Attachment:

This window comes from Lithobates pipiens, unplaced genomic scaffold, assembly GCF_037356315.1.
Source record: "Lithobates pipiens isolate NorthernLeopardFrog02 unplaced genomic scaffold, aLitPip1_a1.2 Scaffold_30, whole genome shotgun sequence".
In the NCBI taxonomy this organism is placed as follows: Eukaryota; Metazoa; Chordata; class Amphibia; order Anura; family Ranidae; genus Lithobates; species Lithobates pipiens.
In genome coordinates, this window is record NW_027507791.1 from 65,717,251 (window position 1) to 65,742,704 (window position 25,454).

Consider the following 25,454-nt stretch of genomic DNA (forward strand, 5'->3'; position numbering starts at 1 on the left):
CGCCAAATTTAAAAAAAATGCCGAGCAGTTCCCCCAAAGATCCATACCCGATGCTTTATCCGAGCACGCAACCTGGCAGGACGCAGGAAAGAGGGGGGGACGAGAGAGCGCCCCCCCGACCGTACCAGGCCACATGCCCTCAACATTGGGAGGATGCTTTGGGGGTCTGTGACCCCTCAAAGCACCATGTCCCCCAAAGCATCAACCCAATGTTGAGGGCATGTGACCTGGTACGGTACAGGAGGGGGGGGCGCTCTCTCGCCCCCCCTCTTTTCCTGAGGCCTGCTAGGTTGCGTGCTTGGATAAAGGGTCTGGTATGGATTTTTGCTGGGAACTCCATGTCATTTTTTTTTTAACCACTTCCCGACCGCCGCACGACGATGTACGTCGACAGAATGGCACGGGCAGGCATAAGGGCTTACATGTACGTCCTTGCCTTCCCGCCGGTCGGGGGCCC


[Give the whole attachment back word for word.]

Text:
This window comes from Lithobates pipiens, unplaced genomic scaffold, assembly GCF_037356315.1.
Source record: "Lithobates pipiens isolate NorthernLeopardFrog02 unplaced genomic scaffold, aLitPip1_a1.2 Scaffold_30, whole genome shotgun sequence".
In the NCBI taxonomy this organism is placed as follows: Eukaryota; Metazoa; Chordata; class Amphibia; order Anura; family Ranidae; genus Lithobates; species Lithobates pipiens.
In genome coordinates, this window is record NW_027507791.1 from 65,717,251 (window position 1) to 65,742,704 (window position 25,454).

Consider the following 25,454-nt stretch of genomic DNA (forward strand, 5'->3'; position numbering starts at 1 on the left):
CGCCAAATTTAAAAAAAATGCCGAGCAGTTCCCCCAAAGATCCATACCCGATGCTTTATCCGAGCACGCAACCTGGCAGGACGCAGGAAAGAGGGGGGGACGAGAGAGCGCCCCCCCGACCGTACCAGGCCACATGCCCTCAACATTGGGAGGATGCTTTGGGGGTCTGTGACCCCTCAAAGCACCATGTCCCCCAAAGCATCAACCCAATGTTGAGGGCATGTGACCTGGTACGGTACAGGAGGGGGGGGCGCTCTCTCGCCCCCCCTCTTTTCCTGAGGCCTGCTAGGTTGCGTGCTTGGATAAAGGGTCTGGTATGGATTTTTGCTGGGAACTCCATGTCATTTTTTTTTTAACCACTTCCCGACCGCCGCACGACGATGTACGTCGACAGAATGGCACGGGCAGGCATAAGGGCTTACATGTACGTCCTTGCCTTCCCGCCGGTCGGGGGCCC